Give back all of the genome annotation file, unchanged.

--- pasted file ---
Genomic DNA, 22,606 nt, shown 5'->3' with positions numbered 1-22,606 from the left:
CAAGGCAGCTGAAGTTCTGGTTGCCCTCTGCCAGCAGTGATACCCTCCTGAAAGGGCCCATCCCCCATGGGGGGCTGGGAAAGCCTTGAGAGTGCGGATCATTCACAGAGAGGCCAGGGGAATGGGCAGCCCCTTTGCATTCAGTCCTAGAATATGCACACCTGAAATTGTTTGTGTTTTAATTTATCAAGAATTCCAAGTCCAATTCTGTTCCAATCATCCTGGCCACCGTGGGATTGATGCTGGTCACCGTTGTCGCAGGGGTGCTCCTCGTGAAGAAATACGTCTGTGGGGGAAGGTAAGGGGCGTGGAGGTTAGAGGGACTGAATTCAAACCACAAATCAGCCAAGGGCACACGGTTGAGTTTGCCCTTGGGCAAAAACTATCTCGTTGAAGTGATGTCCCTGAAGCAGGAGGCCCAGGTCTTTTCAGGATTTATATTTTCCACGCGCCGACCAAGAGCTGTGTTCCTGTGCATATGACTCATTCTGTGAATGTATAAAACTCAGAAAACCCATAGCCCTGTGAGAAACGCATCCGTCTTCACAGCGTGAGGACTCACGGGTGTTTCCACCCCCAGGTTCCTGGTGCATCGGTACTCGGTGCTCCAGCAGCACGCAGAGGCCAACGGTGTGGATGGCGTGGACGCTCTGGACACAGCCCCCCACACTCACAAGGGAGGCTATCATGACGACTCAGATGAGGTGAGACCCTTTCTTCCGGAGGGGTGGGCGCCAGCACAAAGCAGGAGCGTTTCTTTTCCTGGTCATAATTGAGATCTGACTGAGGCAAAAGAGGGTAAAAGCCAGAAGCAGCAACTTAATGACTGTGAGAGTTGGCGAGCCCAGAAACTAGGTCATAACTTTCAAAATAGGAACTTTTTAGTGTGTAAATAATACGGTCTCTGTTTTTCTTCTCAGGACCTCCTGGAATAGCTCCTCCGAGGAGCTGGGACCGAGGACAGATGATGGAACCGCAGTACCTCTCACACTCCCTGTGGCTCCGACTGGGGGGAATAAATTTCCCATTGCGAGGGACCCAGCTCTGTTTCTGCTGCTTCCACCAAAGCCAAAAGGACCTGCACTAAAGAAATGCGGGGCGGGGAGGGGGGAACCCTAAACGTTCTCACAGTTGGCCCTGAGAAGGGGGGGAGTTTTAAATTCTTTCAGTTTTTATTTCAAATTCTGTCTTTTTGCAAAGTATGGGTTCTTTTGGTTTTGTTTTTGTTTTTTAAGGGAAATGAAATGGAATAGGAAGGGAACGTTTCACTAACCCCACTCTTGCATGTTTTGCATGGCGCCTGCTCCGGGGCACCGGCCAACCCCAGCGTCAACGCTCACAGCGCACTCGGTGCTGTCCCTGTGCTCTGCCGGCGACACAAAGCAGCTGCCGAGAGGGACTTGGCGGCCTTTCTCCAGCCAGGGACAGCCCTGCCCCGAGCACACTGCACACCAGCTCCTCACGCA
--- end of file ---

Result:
Genomic DNA, 22,606 nt, shown 5'->3' with positions numbered 1-22,606 from the left:
CAAGGCAGCTGAAGTTCTGGTTGCCCTCTGCCAGCAGTGATACCCTCCTGAAAGGGCCCATCCCCCATGGGGGGCTGGGAAAGCCTTGAGAGTGCGGATCATTCACAGAGAGGCCAGGGGAATGGGCAGCCCCTTTGCATTCAGTCCTAGAATATGCACACCTGAAATTGTTTGTGTTTTAATTTATCAAGAATTCCAAGTCCAATTCTGTTCCAATCATCCTGGCCACCGTGGGATTGATGCTGGTCACCGTTGTCGCAGGGGTGCTCCTCGTGAAGAAATACGTCTGTGGGGGAAGGTAAGGGGCGTGGAGGTTAGAGGGACTGAATTCAAACCACAAATCAGCCAAGGGCACACGGTTGAGTTTGCCCTTGGGCAAAAACTATCTCGTTGAAGTGATGTCCCTGAAGCAGGAGGCCCAGGTCTTTTCAGGATTTATATTTTCCACGCGCCGACCAAGAGCTGTGTTCCTGTGCATATGACTCATTCTGTGAATGTATAAAACTCAGAAAACCCATAGCCCTGTGAGAAACGCATCCGTCTTCACAGCGTGAGGACTCACGGGTGTTTCCACCCCCAGGTTCCTGGTGCATCGGTACTCGGTGCTCCAGCAGCACGCAGAGGCCAACGGTGTGGATGGCGTGGACGCTCTGGACACAGCCCCCCACACTCACAAGGGAGGCTATCATGACGACTCAGATGAGGTGAGACCCTTTCTTCCGGAGGGGTGGGCGCCAGCACAAAGCAGGAGCGTTTCTTTTCCTGGTCATAATTGAGATCTGACTGAGGCAAAAGAGGGTAAAAGCCAGAAGCAGCAACTTAATGACTGTGAGAGTTGGCGAGCCCAGAAACTAGGTCATAACTTTCAAAATAGGAACTTTTTAGTGTGTAAATAATACGGTCTCTGTTTTTCTTCTCAGGACCTCCTGGAATAGCTCCTCCGAGGAGCTGGGACCGAGGACAGATGATGGAACCGCAGTACCTCTCACACTCCCTGTGGCTCCGACTGGGGGGAATAAATTTCCCATTGCGAGGGACCCAGCTCTGTTTCTGCTGCTTCCACCAAAGCCAAAAGGACCTGCACTAAAGAAATGCGGGGCGGGGAGGGGGGAACCCTAAACGTTCTCACAGTTGGCCCTGAGAAGGGGGGGAGTTTTAAATTCTTTCAGTTTTTATTTCAAATTCTGTCTTTTTGCAAAGTATGGGTTCTTTTGGTTTTGTTTTTGTTTTTTAAGGGAAATGAAATGGAATAGGAAGGGAACGTTTCACTAACCCCACTCTTGCATGTTTTGCATGGCGCCTGCTCCGGGGCACCGGCCAACCCCAGCGTCAACGCTCACAGCGCACTCGGTGCTGTCCCTGTGCTCTGCCGGCGACACAAAGCAGCTGCCGAGAGGGACTTGGCGGCCTTTCTCCAGCCAGGGACAGCCCTGCCCCGAGCACACTGCACACCAGCTCCTCACGCA